lundi 16 juillet 2018
On reparle beaucoup de l’Union bancaire, et une fois de plus la propension européiste à l’utopie se fait jour. Un retour documenté à ce que signifie l’Union bancaire s’impose donc. On trouvera ci-après la référence à un article que je viens de publier sur le sujet dans une revue américaine (et donc en anglais, sorry !).
Voici la référence :
Mais la conclusion vous en donne un avant goût :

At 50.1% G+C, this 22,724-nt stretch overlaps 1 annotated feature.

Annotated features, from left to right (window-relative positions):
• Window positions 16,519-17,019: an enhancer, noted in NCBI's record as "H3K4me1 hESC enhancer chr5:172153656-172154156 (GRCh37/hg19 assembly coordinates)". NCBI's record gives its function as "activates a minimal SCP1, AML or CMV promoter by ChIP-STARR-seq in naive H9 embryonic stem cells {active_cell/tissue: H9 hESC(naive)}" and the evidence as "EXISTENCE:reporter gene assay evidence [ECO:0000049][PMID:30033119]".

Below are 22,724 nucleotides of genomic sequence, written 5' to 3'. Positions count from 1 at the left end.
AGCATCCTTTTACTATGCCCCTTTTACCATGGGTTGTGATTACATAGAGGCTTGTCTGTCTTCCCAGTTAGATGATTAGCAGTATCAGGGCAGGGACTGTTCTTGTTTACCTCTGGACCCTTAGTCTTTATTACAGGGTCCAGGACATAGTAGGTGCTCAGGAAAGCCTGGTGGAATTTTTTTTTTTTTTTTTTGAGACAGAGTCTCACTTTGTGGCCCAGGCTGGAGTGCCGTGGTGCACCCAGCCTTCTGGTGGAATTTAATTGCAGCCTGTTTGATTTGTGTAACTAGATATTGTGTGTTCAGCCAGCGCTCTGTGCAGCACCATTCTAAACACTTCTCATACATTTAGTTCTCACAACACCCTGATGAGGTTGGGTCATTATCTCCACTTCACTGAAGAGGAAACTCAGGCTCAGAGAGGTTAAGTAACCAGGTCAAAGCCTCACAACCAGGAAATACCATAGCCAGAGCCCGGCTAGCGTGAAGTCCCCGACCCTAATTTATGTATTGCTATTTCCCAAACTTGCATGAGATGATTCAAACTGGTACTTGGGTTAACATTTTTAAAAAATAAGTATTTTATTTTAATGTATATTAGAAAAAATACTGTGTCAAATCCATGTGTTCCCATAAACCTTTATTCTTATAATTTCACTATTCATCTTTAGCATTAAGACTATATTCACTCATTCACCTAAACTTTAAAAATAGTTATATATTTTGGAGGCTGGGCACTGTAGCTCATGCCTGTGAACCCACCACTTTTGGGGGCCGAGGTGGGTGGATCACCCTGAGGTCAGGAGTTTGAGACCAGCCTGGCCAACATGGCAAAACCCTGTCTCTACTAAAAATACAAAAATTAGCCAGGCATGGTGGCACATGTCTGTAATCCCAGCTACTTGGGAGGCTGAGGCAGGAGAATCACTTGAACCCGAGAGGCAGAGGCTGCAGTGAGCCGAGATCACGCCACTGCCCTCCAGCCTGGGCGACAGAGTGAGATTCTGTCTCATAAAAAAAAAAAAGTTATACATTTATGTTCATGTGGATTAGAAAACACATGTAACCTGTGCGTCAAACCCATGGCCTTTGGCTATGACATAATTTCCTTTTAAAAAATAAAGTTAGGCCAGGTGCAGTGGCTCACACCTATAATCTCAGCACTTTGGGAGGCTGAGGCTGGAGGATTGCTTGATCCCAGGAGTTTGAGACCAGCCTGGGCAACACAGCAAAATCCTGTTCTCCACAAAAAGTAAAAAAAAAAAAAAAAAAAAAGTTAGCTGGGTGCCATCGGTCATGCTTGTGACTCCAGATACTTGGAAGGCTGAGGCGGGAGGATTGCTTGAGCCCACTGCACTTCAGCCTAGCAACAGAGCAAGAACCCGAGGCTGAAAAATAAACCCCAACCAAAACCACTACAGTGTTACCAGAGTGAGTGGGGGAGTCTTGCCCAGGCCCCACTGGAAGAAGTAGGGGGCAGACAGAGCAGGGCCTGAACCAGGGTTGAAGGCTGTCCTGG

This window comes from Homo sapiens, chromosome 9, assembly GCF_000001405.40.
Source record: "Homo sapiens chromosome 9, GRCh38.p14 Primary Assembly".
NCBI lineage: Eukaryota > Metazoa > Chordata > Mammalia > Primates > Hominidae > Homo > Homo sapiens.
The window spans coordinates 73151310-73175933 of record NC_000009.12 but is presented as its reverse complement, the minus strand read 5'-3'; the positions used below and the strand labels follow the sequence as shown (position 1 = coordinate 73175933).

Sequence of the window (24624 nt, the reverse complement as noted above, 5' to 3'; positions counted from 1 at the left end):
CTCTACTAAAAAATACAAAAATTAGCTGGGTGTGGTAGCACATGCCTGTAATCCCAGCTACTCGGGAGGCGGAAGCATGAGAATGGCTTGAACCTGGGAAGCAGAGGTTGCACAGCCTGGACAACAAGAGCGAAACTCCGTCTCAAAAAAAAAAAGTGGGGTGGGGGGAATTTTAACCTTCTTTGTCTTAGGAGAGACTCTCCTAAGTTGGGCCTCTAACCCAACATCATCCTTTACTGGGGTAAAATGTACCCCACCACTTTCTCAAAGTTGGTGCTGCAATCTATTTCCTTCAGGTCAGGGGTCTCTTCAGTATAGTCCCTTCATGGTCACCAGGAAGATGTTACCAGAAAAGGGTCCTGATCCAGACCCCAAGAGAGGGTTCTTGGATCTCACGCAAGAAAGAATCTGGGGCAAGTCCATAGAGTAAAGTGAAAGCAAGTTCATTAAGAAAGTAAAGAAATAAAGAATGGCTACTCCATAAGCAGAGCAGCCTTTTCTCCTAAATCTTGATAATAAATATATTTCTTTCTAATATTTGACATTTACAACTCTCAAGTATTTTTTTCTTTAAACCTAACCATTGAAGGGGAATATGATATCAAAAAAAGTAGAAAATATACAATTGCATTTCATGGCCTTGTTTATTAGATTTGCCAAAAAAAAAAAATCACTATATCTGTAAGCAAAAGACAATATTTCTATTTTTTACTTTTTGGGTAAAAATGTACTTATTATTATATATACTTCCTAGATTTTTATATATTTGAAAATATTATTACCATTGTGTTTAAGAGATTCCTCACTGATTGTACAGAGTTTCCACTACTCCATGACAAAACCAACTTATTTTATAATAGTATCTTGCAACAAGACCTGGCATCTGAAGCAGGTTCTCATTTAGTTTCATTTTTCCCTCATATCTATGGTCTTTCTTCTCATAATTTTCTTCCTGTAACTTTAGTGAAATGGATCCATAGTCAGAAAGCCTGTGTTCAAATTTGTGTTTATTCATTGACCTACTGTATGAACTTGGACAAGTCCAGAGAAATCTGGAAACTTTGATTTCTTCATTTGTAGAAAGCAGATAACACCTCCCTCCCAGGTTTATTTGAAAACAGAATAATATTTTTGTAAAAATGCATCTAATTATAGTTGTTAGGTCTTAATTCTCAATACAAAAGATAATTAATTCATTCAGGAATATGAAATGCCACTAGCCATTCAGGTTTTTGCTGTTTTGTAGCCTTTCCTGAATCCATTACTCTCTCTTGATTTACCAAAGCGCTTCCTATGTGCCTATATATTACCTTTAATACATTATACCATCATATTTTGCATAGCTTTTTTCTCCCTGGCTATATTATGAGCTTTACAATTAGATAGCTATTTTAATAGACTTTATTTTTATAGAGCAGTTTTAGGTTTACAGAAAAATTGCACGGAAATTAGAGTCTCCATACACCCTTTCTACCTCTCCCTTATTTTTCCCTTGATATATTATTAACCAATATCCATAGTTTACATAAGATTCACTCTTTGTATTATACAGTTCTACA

The banking union is eerily reminiscent of the usual process of European integration : as soon as a problem arises, no matter what the question is, the answer always is the same—more European integration. As with any secularized faith, no return is considered possible. Every part of the acquis communautaire, every past decision in the direction of more integration is permanent, and calling it into question would be considered a serious moral fault. The European faith is based on the conviction that history has a meaning, a single meaning of greater human unity, and that we know it : it is both a necessity and a duty. Even when a mistake has been committed, the answer is always the same : increase the doses. Indeed, crises are needed to accelerate integration, because normally governments, parliaments, and public opinion resist the further reduction of national sovereignty. Another feature of that complex process is that it always remains partial, lacking coherence. Before the banking union, Europe had a common currency but no common budget and no common management of the financial system. That will remain the case : after the banking union, there will still be major differences between the various national banking systems. Once again, European leaders are attempting to use complex but apolitical and thus “uncontroversial” methods to drive further integration. Once again, their methods will partially resolve some problems. But the banking union, as with other reforms, will leave in place the fundamental political disjunction at the heart of the European project.